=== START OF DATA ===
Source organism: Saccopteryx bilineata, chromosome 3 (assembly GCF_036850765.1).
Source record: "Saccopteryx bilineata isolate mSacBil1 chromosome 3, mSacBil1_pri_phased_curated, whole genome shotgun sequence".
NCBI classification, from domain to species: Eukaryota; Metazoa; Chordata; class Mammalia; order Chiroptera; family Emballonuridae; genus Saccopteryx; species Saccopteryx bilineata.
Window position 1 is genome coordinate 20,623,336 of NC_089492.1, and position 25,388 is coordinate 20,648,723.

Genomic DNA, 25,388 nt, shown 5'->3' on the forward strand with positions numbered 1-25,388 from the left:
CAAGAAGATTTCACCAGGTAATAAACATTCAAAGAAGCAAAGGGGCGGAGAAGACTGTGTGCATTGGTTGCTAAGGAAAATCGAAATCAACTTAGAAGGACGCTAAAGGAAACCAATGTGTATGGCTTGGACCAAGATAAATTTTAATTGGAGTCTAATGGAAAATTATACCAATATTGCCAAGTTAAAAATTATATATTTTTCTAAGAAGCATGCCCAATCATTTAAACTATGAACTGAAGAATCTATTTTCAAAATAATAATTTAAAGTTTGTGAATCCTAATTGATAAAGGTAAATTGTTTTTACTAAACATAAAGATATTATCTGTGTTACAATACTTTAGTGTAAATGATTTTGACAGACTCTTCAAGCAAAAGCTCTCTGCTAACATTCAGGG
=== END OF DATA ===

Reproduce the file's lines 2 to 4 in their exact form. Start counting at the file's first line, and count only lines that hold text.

Source record: "Saccopteryx bilineata isolate mSacBil1 chromosome 3, mSacBil1_pri_phased_curated, whole genome shotgun sequence".
NCBI classification, from domain to species: Eukaryota; Metazoa; Chordata; class Mammalia; order Chiroptera; family Emballonuridae; genus Saccopteryx; species Saccopteryx bilineata.
Window position 1 is genome coordinate 20,623,336 of NC_089492.1, and position 25,388 is coordinate 20,648,723.